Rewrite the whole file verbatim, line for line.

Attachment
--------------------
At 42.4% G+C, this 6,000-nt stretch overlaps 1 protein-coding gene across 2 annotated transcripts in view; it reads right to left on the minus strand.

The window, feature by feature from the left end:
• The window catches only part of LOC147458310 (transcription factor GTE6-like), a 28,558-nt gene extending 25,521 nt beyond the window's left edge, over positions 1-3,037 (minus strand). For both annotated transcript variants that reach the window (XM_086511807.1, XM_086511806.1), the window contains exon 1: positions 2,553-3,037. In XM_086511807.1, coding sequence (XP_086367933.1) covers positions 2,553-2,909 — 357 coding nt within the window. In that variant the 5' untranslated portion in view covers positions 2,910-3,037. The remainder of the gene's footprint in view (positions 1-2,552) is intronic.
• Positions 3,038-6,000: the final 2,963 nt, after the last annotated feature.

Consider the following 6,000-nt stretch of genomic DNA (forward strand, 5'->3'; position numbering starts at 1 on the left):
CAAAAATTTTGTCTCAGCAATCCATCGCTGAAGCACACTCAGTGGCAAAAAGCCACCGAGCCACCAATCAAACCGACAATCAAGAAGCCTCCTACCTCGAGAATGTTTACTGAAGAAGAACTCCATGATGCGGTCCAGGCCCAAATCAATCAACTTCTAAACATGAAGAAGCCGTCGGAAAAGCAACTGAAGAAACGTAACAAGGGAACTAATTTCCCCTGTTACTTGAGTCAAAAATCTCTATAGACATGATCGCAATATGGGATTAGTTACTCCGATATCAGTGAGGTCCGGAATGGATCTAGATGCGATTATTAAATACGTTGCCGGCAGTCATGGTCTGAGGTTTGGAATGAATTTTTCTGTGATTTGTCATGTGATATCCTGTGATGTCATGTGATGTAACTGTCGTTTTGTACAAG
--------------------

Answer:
At 42.4% G+C, this 6,000-nt stretch overlaps 1 protein-coding gene across 2 annotated transcripts in view; it reads right to left on the minus strand.

The window, feature by feature from the left end:
• The window catches only part of LOC147458310 (transcription factor GTE6-like), a 28,558-nt gene extending 25,521 nt beyond the window's left edge, over positions 1-3,037 (minus strand). For both annotated transcript variants that reach the window (XM_086511807.1, XM_086511806.1), the window contains exon 1: positions 2,553-3,037. In XM_086511807.1, coding sequence (XP_086367933.1) covers positions 2,553-2,909 — 357 coding nt within the window. In that variant the 5' untranslated portion in view covers positions 2,910-3,037. The remainder of the gene's footprint in view (positions 1-2,552) is intronic.
• Positions 3,038-6,000: the final 2,963 nt, after the last annotated feature.

Consider the following 6,000-nt stretch of genomic DNA (forward strand, 5'->3'; position numbering starts at 1 on the left):
CAAAAATTTTGTCTCAGCAATCCATCGCTGAAGCACACTCAGTGGCAAAAAGCCACCGAGCCACCAATCAAACCGACAATCAAGAAGCCTCCTACCTCGAGAATGTTTACTGAAGAAGAACTCCATGATGCGGTCCAGGCCCAAATCAATCAACTTCTAAACATGAAGAAGCCGTCGGAAAAGCAACTGAAGAAACGTAACAAGGGAACTAATTTCCCCTGTTACTTGAGTCAAAAATCTCTATAGACATGATCGCAATATGGGATTAGTTACTCCGATATCAGTGAGGTCCGGAATGGATCTAGATGCGATTATTAAATACGTTGCCGGCAGTCATGGTCTGAGGTTTGGAATGAATTTTTCTGTGATTTGTCATGTGATATCCTGTGATGTCATGTGATGTAACTGTCGTTTTGTACAAG